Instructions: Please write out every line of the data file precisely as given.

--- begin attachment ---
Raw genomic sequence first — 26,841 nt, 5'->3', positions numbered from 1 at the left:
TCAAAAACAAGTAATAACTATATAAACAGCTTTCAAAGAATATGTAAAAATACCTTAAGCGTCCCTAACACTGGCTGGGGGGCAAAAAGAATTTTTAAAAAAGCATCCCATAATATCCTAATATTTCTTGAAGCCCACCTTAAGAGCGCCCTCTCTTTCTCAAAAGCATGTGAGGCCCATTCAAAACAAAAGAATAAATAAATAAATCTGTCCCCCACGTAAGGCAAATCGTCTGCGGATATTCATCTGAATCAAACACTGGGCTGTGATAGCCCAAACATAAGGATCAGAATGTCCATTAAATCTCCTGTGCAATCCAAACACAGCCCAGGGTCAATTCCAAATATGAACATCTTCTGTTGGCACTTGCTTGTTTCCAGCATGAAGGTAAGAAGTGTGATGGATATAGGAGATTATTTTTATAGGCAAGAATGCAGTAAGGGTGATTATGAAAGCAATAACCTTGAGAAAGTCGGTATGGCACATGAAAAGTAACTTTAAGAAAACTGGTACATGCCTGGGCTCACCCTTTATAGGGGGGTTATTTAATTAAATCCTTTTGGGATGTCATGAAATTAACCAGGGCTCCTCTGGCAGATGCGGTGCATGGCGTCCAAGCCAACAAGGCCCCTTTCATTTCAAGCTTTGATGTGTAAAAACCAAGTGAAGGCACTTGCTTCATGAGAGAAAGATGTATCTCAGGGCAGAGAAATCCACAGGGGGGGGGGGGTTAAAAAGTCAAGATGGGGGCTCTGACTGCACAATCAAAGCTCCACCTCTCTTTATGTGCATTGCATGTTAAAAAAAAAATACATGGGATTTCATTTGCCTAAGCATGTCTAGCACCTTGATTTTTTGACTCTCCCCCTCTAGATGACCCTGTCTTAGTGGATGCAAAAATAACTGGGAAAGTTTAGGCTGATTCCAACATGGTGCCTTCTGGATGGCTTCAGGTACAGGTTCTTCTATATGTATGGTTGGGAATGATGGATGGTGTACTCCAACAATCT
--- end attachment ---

Raw genomic sequence first — 26,841 nt, 5'->3', positions numbered from 1 at the left:
TCAAAAACAAGTAATAACTATATAAACAGCTTTCAAAGAATATGTAAAAATACCTTAAGCGTCCCTAACACTGGCTGGGGGGCAAAAAGAATTTTTAAAAAAGCATCCCATAATATCCTAATATTTCTTGAAGCCCACCTTAAGAGCGCCCTCTCTTTCTCAAAAGCATGTGAGGCCCATTCAAAACAAAAGAATAAATAAATAAATCTGTCCCCCACGTAAGGCAAATCGTCTGCGGATATTCATCTGAATCAAACACTGGGCTGTGATAGCCCAAACATAAGGATCAGAATGTCCATTAAATCTCCTGTGCAATCCAAACACAGCCCAGGGTCAATTCCAAATATGAACATCTTCTGTTGGCACTTGCTTGTTTCCAGCATGAAGGTAAGAAGTGTGATGGATATAGGAGATTATTTTTATAGGCAAGAATGCAGTAAGGGTGATTATGAAAGCAATAACCTTGAGAAAGTCGGTATGGCACATGAAAAGTAACTTTAAGAAAACTGGTACATGCCTGGGCTCACCCTTTATAGGGGGGTTATTTAATTAAATCCTTTTGGGATGTCATGAAATTAACCAGGGCTCCTCTGGCAGATGCGGTGCATGGCGTCCAAGCCAACAAGGCCCCTTTCATTTCAAGCTTTGATGTGTAAAAACCAAGTGAAGGCACTTGCTTCATGAGAGAAAGATGTATCTCAGGGCAGAGAAATCCACAGGGGGGGGGGGGTTAAAAAGTCAAGATGGGGGCTCTGACTGCACAATCAAAGCTCCACCTCTCTTTATGTGCATTGCATGTTAAAAAAAAAATACATGGGATTTCATTTGCCTAAGCATGTCTAGCACCTTGATTTTTTGACTCTCCCCCTCTAGATGACCCTGTCTTAGTGGATGCAAAAATAACTGGGAAAGTTTAGGCTGATTCCAACATGGTGCCTTCTGGATGGCTTCAGGTACAGGTTCTTCTATATGTATGGTTGGGAATGATGGATGGTGTACTCCAACAATCT